Miley Cyrus has insisted it's "crucial" to get people voting in the upcoming US presidential election.
The 'Midnight Sky' hitmaker thinks November will bring about the most "important" election of her lifetime and called for her fans to vote for Joe Biden ahead of current President Donald Trump in order to have someone "fit for the job" installed in the White House.
Speaking on Nova 96.9's 'Fitzy & Wippa', she said: "Listen I'm 27 and I know I've ever experienced an election this important in my life and hopefully not again in my lifetime.
"I can't express the importance enough, especially if young people getting out there and being active and making sure that their friends, their family are voting and have the information about whether it's mailing in, about the state of our country right now.
"It's just crucial that we get out there and make changes and we have someone fit for the job of running our country."
Miley has been encouraged by seeing younger people "getting mobilised" ahead of the election, but she isn't going to be blindly optimistic by suggesting "everything is going to be okay".
She added: "I think young people are really stepping up to the plate, really taking charge and getting mobilised working and advocating tirelessly.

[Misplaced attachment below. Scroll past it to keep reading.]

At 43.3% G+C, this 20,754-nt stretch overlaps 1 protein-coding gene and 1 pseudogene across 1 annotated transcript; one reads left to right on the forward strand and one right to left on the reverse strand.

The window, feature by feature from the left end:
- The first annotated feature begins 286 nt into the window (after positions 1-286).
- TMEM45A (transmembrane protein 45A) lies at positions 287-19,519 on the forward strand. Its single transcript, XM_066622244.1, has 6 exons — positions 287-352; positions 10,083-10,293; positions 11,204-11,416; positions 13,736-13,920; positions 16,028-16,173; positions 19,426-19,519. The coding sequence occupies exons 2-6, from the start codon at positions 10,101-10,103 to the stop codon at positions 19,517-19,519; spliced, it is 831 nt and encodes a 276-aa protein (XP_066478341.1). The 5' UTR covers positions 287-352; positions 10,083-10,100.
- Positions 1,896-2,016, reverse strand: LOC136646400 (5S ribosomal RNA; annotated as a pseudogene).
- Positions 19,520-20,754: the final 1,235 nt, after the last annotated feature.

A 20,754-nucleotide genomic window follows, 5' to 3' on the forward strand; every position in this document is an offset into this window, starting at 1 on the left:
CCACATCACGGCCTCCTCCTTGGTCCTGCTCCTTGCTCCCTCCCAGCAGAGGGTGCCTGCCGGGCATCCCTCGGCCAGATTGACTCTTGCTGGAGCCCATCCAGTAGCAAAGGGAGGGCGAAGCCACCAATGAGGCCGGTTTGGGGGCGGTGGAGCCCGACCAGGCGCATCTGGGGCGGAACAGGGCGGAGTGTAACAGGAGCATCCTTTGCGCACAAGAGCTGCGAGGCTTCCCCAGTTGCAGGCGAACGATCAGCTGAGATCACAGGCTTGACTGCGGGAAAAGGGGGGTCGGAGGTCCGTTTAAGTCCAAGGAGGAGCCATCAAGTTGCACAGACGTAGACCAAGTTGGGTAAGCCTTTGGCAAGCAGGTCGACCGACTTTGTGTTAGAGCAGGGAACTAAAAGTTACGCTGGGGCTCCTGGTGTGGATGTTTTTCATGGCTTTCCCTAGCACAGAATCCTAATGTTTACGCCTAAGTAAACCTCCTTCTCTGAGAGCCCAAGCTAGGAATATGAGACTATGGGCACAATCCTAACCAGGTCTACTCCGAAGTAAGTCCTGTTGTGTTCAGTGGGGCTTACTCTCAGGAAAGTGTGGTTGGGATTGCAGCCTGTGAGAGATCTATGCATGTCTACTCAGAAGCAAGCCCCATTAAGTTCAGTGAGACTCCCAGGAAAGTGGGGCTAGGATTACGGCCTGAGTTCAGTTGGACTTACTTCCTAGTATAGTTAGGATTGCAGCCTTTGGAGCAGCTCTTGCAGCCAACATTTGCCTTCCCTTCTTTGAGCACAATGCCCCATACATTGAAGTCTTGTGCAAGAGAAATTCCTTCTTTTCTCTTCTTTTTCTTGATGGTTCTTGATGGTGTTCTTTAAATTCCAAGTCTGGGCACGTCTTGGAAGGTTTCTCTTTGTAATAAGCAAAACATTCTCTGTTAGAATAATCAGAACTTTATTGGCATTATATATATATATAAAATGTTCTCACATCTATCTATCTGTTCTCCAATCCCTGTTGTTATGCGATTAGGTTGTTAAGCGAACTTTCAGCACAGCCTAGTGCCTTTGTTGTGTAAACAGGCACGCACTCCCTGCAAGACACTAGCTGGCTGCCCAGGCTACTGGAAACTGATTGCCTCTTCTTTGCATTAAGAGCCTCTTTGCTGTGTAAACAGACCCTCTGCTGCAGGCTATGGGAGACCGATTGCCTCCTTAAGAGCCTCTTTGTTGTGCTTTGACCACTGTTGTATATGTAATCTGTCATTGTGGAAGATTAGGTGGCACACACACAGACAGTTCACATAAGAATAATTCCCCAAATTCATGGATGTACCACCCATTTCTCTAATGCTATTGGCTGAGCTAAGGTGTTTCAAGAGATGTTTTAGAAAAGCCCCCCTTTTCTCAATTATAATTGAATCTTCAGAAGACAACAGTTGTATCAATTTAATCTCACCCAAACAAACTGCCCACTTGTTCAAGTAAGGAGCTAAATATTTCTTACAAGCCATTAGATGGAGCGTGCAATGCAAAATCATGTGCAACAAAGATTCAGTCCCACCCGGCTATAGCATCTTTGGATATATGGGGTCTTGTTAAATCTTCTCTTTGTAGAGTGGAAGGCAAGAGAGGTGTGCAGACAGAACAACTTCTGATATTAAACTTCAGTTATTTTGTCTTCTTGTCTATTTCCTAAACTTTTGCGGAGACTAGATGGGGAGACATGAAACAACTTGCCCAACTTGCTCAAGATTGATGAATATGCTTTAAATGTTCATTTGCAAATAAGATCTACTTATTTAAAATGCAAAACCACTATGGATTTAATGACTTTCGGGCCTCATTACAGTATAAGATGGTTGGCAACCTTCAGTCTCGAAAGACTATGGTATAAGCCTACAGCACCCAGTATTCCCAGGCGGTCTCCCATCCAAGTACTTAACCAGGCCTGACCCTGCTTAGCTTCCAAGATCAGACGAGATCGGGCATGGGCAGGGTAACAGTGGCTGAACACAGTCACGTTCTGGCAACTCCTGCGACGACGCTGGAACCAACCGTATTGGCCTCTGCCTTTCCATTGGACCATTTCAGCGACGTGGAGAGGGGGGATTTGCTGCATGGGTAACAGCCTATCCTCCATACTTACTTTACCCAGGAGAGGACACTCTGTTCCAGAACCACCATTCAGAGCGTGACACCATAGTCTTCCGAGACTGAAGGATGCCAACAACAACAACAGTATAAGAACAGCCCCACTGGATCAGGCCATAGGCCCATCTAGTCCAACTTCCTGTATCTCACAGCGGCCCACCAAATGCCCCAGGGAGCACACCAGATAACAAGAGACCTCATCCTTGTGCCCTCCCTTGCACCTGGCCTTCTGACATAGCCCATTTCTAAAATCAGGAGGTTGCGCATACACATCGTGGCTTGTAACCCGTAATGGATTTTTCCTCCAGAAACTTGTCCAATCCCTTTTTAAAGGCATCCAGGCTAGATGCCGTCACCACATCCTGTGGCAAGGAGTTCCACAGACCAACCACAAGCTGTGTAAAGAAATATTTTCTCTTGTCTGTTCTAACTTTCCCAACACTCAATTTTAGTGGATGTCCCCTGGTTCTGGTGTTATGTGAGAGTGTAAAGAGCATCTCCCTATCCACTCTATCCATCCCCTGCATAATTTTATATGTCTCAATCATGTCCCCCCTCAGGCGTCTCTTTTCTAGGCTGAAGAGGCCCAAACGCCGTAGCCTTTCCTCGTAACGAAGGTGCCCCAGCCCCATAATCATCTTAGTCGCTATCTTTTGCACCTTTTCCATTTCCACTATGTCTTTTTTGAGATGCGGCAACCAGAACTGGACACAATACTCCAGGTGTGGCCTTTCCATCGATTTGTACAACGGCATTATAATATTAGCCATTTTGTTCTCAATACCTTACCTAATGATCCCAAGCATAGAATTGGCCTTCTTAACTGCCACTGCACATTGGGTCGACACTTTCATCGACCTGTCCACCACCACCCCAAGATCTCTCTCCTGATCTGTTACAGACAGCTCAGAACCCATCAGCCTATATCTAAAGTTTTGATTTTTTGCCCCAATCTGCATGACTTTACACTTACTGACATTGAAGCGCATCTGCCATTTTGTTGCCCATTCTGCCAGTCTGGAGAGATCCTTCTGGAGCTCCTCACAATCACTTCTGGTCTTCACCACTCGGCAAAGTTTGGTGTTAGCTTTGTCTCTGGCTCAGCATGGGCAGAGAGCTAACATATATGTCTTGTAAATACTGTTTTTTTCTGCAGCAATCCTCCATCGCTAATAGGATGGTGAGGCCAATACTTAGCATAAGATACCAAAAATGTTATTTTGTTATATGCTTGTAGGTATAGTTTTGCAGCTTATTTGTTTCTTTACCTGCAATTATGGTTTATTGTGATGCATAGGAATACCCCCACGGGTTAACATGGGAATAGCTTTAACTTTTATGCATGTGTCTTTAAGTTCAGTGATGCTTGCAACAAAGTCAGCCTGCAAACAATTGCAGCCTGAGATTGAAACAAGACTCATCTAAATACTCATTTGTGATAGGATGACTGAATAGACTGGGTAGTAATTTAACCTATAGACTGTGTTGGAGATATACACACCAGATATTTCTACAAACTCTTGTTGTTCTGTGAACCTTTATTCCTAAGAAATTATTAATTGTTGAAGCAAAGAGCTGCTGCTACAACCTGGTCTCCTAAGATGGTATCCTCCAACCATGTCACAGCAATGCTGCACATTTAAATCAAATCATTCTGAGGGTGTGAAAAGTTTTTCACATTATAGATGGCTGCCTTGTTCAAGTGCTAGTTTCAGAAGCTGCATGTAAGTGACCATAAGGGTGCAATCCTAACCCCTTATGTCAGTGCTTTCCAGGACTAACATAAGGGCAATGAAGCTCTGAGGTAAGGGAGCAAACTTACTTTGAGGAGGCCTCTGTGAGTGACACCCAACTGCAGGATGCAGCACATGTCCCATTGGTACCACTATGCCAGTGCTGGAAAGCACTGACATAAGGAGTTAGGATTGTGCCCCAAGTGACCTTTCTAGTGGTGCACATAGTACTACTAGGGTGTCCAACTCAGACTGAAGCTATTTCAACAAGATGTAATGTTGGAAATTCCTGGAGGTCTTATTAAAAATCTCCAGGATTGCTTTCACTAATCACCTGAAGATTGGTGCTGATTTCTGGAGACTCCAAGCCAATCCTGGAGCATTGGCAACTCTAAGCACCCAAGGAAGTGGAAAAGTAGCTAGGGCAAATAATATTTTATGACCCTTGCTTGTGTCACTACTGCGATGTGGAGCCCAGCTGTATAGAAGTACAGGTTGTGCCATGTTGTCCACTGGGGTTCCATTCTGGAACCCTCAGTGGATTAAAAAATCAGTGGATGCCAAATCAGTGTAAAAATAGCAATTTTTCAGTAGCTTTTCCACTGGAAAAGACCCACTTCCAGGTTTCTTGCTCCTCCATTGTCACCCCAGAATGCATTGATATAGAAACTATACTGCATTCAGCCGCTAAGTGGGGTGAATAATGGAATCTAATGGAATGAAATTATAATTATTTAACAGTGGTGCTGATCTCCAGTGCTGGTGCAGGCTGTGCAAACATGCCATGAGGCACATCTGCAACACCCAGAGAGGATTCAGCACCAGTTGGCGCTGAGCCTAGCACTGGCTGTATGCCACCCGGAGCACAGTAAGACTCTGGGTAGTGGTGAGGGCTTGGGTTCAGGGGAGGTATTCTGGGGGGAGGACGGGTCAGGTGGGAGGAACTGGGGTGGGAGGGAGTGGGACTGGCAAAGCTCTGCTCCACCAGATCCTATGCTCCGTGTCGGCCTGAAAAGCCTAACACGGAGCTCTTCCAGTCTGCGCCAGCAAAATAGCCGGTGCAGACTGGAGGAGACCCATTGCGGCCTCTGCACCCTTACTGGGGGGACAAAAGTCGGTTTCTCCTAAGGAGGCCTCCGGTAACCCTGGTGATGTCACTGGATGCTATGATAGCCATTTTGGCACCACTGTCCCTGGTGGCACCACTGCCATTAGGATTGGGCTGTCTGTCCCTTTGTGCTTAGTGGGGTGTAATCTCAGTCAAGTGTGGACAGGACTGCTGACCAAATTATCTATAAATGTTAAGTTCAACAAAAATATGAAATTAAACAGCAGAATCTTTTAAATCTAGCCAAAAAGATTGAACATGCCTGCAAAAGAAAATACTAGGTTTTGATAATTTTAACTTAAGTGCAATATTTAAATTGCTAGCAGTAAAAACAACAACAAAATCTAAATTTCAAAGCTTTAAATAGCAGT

"I really think so, I think that you know it's kind of rock bottom here right now. I think it's desperate times, I think people will really step up.
"I don't believe in 'don't worry, be happy', I believe that worry is healthy. Worry is why we are washing our hands, wearing our masks, keeping our distance.
"I believe in realism and not saying everything is going to be okay."
Last week, the 27-year-old singer opened up on the MTV Video Music Awards 2013, when she took to the stage in her bra and pants and twerked alongside Robin Thicke, and admitted the outcry made her realise the "power of [her] platform".
Discussing the reaction and impact of the performance, she said: "The idea that I can create so much noise ... but it's only focused on me, it's only focused on my performance.
"It doesn't feel like there's a greater purpose. And I realised the power of my platform and how many people I could get talking.
"And, I'm like, what if this talking then turned into conversations? Come up with healthy debating, people being heard. Just kind of redirecting some of the focus."